‘Kaleidoscope: a blind vision of colour and light’ will express Rosita McKenzie and Fiona Powell’s ways of seeing through abstract depictions of the landscape and world around them.
Rosita has won various awards for her photography and runs alternative photography workshops across Europe for sighted and non-sighted people alike.
“My photography is about many things but especially the ‘lived experience’ with all its wonder and diversity,” she says. “I believe that sight loss is not a curse but a great opportunity to explore another dimension of human existence. For others, however, severe sight loss is a mysterious and fearful thing.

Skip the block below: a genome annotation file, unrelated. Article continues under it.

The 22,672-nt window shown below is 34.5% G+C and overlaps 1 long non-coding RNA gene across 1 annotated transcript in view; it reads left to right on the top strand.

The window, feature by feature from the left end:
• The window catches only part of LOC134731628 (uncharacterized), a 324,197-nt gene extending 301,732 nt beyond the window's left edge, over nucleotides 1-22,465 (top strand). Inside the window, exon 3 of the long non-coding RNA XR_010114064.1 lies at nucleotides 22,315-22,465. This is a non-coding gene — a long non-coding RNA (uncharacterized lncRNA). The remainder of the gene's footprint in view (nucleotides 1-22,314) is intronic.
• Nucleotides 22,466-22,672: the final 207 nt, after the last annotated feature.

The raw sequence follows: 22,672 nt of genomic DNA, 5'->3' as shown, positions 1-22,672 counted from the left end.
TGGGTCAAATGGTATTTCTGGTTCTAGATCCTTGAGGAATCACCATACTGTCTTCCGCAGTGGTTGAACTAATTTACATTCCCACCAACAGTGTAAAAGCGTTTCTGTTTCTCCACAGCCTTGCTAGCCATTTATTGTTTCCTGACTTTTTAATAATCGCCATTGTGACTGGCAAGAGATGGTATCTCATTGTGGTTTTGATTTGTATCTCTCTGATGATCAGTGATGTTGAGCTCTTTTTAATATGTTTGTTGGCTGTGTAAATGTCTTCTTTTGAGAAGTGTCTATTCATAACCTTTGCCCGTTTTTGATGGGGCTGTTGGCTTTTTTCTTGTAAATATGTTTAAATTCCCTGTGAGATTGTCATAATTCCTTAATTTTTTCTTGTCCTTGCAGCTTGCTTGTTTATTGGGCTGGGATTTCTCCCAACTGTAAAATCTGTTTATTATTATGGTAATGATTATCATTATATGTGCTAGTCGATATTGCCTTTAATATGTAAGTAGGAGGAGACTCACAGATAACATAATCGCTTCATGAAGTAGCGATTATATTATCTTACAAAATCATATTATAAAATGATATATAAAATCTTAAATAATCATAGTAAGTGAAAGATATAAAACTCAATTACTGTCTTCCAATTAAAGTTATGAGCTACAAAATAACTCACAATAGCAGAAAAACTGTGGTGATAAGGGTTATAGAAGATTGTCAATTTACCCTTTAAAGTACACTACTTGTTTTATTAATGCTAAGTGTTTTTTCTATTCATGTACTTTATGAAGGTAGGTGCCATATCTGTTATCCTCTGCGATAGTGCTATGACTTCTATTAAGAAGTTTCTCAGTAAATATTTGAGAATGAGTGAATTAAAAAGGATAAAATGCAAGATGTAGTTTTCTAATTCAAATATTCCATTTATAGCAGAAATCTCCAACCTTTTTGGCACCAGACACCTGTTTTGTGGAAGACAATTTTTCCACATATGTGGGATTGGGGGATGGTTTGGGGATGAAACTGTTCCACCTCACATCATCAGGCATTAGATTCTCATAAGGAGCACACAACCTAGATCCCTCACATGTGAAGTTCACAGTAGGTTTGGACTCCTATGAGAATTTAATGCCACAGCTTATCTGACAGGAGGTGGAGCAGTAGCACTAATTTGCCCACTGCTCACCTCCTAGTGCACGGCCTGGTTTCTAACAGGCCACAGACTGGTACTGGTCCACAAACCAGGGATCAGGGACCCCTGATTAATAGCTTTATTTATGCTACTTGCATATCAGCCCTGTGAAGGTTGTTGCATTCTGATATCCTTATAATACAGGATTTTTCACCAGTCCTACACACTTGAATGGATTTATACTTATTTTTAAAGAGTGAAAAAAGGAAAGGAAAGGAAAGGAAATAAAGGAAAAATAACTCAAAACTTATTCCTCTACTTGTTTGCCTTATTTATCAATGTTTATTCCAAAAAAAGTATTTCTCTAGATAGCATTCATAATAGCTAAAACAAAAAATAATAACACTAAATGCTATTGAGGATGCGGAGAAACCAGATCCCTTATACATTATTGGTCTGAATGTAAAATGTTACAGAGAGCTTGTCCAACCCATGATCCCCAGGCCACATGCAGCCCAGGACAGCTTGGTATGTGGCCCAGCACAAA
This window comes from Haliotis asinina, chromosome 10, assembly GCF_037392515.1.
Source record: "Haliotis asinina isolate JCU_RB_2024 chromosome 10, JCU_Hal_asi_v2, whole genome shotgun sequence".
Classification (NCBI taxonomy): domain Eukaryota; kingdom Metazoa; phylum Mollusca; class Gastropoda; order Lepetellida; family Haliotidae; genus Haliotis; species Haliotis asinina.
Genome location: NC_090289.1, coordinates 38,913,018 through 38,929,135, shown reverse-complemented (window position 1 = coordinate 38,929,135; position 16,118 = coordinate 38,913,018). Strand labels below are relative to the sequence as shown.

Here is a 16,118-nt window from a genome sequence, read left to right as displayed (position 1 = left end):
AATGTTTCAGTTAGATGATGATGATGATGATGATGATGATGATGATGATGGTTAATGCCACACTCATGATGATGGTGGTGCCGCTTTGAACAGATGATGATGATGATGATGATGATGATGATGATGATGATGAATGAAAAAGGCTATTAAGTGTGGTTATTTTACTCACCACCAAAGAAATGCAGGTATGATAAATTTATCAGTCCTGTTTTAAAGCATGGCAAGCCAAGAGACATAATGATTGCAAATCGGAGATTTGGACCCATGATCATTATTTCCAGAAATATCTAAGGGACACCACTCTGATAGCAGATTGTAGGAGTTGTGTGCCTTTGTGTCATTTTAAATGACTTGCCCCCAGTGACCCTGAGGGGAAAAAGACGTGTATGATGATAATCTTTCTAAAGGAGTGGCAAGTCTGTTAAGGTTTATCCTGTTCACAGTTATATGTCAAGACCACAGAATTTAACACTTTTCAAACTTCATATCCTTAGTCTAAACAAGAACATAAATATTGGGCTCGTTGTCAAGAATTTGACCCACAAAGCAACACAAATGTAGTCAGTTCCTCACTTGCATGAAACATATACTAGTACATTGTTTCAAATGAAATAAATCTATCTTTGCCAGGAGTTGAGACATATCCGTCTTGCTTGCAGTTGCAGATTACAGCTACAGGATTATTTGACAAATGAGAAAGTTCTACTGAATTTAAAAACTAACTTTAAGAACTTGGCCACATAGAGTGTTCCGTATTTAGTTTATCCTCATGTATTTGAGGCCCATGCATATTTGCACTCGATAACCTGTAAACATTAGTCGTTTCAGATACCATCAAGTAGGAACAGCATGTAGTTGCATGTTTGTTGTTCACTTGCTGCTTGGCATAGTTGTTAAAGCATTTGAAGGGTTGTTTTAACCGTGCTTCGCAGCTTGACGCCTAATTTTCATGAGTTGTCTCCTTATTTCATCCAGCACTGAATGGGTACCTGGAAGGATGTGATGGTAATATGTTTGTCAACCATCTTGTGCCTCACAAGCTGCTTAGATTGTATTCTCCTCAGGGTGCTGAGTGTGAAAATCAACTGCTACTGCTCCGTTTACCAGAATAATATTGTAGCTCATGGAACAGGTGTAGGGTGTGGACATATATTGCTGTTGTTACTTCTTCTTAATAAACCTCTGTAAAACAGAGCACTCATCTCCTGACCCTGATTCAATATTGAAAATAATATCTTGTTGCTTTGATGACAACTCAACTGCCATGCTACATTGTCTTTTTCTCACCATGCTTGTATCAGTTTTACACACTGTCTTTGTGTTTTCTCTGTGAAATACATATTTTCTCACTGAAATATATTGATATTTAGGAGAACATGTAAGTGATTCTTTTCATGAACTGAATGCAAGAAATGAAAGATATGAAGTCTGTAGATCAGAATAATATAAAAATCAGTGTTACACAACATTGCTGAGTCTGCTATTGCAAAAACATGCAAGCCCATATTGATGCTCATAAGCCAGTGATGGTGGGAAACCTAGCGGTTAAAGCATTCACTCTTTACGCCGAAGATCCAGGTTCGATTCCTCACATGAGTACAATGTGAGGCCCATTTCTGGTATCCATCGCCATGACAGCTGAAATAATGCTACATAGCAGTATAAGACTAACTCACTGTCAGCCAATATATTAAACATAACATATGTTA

“So I am creating a body of digital and tactile imagery to encourage the questions which sighted people are too embarrassed to ask. Inclusivity is a fundamental element of my arts practice and, in order to achieve the fullest accessibility for my audiences, I work with colleagues who help me to create tactile and audible replicas of my images.”
Fiona Powell developed sight loss in her late teens which was fully diagnosed when she was 21 and a student at Duncan of Jordanstone College of Art.
“I was told my eye sight would progressively get worse as I became older and that has indeed happened,” she says. “Everything has become blurry, with pulsing lights getting in the way and I can’t make out people’s faces anymore.” Her paintings in the exhibition attempt to convey what remains of her vision. “Often objects can seem quite surreal and landscapes become patterns of colour,” she explains.
Private View on Saturday 4th August 2018, from 7pm.
Exhibition continues until Thursday 8th August,
10am to 8pm daily.